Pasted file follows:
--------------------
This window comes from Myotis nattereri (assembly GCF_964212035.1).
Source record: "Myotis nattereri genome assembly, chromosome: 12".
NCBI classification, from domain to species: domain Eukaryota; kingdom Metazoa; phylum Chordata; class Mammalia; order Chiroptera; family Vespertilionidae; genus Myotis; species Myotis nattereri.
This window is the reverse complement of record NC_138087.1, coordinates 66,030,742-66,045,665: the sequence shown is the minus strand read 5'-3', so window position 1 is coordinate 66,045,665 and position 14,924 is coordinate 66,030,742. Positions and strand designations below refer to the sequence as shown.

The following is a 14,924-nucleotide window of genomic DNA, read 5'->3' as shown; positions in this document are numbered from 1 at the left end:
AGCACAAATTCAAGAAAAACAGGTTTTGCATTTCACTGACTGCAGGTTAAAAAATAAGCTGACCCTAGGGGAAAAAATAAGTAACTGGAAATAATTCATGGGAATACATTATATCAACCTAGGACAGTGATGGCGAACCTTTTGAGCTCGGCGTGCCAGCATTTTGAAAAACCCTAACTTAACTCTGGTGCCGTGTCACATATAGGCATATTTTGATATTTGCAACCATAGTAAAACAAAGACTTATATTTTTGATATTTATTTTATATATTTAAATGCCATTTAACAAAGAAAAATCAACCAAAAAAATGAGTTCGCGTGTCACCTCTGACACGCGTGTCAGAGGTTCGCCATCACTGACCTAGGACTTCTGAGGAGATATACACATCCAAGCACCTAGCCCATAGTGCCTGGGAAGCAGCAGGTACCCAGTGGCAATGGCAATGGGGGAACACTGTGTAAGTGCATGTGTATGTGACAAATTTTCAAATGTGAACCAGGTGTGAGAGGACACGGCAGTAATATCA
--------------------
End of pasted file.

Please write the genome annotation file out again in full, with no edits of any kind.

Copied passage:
This window comes from Myotis nattereri (assembly GCF_964212035.1).
Source record: "Myotis nattereri genome assembly, chromosome: 12".
NCBI classification, from domain to species: domain Eukaryota; kingdom Metazoa; phylum Chordata; class Mammalia; order Chiroptera; family Vespertilionidae; genus Myotis; species Myotis nattereri.
This window is the reverse complement of record NC_138087.1, coordinates 66,030,742-66,045,665: the sequence shown is the minus strand read 5'-3', so window position 1 is coordinate 66,045,665 and position 14,924 is coordinate 66,030,742. Positions and strand designations below refer to the sequence as shown.

The following is a 14,924-nucleotide window of genomic DNA, read 5'->3' as shown; positions in this document are numbered from 1 at the left end:
AGCACAAATTCAAGAAAAACAGGTTTTGCATTTCACTGACTGCAGGTTAAAAAATAAGCTGACCCTAGGGGAAAAAATAAGTAACTGGAAATAATTCATGGGAATACATTATATCAACCTAGGACAGTGATGGCGAACCTTTTGAGCTCGGCGTGCCAGCATTTTGAAAAACCCTAACTTAACTCTGGTGCCGTGTCACATATAGGCATATTTTGATATTTGCAACCATAGTAAAACAAAGACTTATATTTTTGATATTTATTTTATATATTTAAATGCCATTTAACAAAGAAAAATCAACCAAAAAAATGAGTTCGCGTGTCACCTCTGACACGCGTGTCAGAGGTTCGCCATCACTGACCTAGGACTTCTGAGGAGATATACACATCCAAGCACCTAGCCCATAGTGCCTGGGAAGCAGCAGGTACCCAGTGGCAATGGCAATGGGGGAACACTGTGTAAGTGCATGTGTATGTGACAAATTTTCAAATGTGAACCAGGTGTGAGAGGACACGGCAGTAATATCA